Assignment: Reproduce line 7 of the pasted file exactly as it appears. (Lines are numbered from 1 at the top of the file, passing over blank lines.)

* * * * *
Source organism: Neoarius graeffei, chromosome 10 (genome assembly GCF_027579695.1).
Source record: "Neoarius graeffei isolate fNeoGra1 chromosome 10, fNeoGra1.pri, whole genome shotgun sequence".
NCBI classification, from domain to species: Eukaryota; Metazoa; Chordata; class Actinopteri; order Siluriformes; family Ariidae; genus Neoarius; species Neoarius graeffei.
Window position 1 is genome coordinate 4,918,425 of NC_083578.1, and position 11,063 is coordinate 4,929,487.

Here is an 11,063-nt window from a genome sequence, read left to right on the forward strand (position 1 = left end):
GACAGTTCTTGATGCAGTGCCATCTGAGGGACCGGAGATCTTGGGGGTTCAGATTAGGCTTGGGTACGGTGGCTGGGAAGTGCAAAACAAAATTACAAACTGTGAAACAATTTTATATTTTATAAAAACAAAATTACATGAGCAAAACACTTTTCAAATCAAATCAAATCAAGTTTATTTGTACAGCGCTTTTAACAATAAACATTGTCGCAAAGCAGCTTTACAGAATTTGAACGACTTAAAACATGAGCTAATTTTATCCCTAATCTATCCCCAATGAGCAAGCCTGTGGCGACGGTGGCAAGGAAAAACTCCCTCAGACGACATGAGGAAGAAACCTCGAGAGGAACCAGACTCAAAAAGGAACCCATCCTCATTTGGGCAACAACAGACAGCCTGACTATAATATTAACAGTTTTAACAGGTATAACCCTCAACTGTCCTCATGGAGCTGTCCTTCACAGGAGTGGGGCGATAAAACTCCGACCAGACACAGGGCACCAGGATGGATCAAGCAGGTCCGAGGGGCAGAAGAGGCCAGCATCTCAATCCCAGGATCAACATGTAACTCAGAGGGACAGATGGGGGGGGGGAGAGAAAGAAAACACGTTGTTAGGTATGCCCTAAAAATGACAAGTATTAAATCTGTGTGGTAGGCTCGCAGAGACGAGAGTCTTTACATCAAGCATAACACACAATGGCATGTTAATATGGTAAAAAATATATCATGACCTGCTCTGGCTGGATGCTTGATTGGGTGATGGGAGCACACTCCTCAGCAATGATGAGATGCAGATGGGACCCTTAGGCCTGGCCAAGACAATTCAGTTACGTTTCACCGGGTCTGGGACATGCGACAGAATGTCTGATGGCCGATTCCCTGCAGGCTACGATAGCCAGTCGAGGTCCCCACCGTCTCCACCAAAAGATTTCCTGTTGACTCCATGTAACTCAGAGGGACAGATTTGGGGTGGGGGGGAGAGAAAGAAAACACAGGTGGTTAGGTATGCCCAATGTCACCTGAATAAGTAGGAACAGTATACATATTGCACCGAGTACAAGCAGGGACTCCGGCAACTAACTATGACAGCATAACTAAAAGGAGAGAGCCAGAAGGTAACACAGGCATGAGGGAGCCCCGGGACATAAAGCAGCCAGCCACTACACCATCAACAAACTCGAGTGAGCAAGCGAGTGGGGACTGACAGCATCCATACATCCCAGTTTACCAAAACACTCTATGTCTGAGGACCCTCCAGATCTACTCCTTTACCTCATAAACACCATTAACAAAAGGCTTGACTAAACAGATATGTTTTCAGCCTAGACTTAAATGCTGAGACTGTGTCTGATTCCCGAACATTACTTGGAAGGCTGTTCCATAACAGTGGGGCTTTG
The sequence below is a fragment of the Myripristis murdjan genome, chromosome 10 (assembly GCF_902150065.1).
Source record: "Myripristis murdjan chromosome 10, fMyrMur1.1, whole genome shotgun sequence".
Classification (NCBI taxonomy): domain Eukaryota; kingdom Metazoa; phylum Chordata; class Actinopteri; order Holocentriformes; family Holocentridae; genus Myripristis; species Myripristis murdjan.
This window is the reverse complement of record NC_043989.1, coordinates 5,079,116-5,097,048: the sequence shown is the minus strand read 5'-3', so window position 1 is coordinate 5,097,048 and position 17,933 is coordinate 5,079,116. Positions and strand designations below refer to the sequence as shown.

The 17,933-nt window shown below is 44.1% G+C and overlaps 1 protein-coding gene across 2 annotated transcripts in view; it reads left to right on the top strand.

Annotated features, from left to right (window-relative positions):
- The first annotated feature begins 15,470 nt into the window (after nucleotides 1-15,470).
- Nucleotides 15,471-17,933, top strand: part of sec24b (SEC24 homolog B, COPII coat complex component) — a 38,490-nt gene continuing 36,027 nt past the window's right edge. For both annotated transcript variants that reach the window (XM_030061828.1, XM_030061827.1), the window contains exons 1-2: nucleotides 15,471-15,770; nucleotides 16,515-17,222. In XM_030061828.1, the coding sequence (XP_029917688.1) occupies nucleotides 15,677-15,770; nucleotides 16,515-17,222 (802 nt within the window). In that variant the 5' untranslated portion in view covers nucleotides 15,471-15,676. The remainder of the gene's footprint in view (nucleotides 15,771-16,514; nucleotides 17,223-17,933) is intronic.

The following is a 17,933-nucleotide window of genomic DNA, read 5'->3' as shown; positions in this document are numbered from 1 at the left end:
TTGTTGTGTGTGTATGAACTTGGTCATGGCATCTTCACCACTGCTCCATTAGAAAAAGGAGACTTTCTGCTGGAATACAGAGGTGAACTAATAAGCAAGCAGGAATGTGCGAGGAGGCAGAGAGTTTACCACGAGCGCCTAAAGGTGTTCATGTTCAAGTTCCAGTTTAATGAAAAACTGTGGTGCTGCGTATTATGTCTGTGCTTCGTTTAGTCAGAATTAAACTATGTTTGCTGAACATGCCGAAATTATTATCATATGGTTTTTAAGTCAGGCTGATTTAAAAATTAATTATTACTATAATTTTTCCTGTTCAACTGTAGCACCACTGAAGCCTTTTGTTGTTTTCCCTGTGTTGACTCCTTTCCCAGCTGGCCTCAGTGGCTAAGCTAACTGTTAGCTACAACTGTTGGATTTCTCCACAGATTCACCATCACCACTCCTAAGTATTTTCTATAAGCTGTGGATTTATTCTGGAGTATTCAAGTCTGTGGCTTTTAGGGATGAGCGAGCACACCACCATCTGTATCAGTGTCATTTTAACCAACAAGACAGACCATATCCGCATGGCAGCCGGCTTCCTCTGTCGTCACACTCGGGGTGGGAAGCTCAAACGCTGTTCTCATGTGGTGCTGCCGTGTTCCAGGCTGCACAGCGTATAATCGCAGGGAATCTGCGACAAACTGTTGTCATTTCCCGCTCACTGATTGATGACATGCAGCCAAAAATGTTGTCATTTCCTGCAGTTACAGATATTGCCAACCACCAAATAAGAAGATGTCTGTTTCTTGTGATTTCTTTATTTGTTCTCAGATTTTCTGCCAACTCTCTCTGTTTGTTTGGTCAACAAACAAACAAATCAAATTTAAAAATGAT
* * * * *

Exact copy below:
The sequence below is a fragment of the Myripristis murdjan genome, chromosome 10 (assembly GCF_902150065.1).